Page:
An MP for a Norwegian populist party said Wednesday he had nominated Donald Trump for the 2021 Nobel Peace Prize, citing his role in brokering an agreement normalising relations between Israel and the United Arab Emirates.
“The reason is that he crafted a unique and historic agreement between Israel and the UAE. An agreement that, we hope, can be extended to other Arab countries so that we can have lasting peace in the Middle East,” Christian Tybring-Gjedde told AFP.
A member of the right-wing, anti-immigration Progress Party, Tybring-Gjedde is the deputy chair of the Norwegian parliament’s committee on foreign and defence affairs.
Together with another lawmaker, he had already nominated Trump for the Nobel in 2018 for his rapprochement with North Korea, now in limbo.
Being nominated for a Nobel is however no guarantee that someone will win the prestigious prize.
The Norwegian Nobel Institute welcomes all proposed names, as long as they are sent in by January 31 for the year in question and are submitted by those eligible to nominate.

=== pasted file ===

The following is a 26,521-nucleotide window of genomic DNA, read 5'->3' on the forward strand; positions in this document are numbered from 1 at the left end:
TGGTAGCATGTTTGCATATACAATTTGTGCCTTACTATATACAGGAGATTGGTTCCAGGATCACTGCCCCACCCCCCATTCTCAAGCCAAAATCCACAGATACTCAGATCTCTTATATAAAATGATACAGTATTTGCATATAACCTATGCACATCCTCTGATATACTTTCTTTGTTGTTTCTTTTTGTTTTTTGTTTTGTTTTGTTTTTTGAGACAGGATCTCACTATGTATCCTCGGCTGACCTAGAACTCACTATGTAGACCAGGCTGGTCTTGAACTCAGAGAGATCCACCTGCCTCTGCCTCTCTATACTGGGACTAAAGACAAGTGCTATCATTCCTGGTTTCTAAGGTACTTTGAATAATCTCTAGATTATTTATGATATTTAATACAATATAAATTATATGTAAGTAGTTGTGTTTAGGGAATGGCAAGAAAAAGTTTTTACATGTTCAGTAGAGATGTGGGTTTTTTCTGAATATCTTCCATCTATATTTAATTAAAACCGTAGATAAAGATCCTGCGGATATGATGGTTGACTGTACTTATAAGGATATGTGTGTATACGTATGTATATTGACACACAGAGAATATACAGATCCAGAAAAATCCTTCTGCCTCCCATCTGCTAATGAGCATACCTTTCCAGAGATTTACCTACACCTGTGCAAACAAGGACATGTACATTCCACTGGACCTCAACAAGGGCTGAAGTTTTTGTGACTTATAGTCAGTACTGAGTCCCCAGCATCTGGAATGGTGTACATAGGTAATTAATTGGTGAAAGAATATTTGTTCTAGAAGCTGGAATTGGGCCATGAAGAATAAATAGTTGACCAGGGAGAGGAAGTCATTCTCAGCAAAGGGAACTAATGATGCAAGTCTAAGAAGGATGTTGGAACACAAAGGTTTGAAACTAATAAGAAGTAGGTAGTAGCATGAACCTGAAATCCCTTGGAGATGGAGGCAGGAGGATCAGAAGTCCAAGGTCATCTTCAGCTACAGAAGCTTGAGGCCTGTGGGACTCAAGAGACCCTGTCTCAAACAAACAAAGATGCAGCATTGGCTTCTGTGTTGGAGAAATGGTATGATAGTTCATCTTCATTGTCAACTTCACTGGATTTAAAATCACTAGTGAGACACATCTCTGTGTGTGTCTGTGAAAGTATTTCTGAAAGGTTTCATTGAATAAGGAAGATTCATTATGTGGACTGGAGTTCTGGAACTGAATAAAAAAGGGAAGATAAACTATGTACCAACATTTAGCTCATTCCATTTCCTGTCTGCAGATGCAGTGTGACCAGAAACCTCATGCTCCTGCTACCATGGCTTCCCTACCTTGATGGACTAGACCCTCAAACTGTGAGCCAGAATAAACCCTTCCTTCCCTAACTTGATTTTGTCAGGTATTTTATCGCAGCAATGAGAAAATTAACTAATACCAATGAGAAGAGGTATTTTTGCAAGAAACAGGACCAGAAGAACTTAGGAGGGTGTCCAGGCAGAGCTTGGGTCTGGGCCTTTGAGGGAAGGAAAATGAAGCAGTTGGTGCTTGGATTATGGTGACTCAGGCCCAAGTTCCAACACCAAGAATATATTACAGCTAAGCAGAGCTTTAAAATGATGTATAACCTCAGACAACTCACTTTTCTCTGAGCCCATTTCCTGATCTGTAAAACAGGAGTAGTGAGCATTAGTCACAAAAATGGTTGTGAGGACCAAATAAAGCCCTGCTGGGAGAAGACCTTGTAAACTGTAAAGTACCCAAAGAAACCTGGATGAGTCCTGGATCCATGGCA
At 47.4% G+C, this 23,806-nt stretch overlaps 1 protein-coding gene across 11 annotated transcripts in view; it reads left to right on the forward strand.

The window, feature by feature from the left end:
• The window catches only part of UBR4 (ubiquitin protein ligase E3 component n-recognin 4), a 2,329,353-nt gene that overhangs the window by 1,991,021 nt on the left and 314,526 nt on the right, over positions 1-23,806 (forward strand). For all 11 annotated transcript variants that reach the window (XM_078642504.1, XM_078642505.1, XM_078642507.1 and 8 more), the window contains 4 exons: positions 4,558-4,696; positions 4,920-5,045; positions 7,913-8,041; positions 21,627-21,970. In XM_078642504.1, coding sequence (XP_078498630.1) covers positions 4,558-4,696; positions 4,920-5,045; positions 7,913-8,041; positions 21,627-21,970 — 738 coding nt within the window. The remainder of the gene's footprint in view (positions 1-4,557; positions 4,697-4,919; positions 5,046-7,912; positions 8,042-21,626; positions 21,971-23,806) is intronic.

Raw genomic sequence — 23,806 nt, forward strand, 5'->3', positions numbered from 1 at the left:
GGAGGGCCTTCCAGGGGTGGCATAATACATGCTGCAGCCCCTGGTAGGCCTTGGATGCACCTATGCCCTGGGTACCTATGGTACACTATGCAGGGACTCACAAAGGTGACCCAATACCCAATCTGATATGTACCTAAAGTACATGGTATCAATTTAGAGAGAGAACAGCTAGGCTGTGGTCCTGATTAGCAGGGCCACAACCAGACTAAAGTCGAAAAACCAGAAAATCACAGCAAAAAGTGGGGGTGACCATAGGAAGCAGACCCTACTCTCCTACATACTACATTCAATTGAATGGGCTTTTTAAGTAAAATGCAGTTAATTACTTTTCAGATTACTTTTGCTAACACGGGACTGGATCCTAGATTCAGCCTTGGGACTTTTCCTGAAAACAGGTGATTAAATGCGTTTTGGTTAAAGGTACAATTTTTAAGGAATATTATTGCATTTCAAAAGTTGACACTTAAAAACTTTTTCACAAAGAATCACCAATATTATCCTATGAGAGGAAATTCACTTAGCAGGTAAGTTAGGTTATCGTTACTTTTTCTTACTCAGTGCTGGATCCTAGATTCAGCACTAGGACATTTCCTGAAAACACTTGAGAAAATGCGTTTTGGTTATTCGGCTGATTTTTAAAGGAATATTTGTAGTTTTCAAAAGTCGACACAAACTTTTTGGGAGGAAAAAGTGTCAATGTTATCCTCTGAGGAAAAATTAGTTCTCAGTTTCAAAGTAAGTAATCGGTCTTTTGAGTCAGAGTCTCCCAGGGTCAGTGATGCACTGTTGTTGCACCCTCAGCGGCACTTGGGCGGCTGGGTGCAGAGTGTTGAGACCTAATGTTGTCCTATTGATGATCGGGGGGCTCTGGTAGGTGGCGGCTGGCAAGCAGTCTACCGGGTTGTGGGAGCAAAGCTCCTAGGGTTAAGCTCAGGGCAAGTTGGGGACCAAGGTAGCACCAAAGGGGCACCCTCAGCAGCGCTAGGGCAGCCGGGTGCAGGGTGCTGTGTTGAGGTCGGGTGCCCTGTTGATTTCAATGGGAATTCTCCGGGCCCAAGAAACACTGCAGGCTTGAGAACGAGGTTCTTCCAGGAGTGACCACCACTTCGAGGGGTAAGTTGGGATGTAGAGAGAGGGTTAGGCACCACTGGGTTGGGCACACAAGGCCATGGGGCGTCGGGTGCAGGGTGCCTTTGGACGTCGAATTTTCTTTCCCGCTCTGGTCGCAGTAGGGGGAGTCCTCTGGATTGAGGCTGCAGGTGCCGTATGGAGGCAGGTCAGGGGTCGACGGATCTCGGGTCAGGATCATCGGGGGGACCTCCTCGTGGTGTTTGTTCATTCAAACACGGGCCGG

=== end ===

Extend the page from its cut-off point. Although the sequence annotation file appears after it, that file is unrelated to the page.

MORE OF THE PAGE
Tybring-Gjedde falls into that category as a member of parliament.
Each year, the Nobel Institute receives hundreds of nominations. The Institute keeps the names secret for 50 years, although those who nominate are allowed to publicly disclose their pick.
Trump “deserves” the Nobel, Tybring-Gjedde said, “especially if you compare with other past laureates.”
“Whether it’s the 1978 Camp David accords or the 1993 Oslo accords, the Nobel Peace Prize has been given to the protagonists and this agreement is at least as revolutionary for the Middle East.”
Asked whether he thought the US President had any real chance of being awarded the prize in a Norway generally lukewarm to his cause, Tybring-Gjedde stressed that the candidate’s personality was “not important”.
“For Nobel laureates, whether they are in… literature or chemistry, nobody cares about their personality,” he insisted.
“It’s not personality that decides whether someone wins the prize, but what the person has really accomplished to make peace in the world,” he said.
The Nobel Institute, which usually refuses to comment on nominations, was not available for comment.
In the past, several of the five members of the Nobel committee that selects the laureate have made negative remarks about Trump.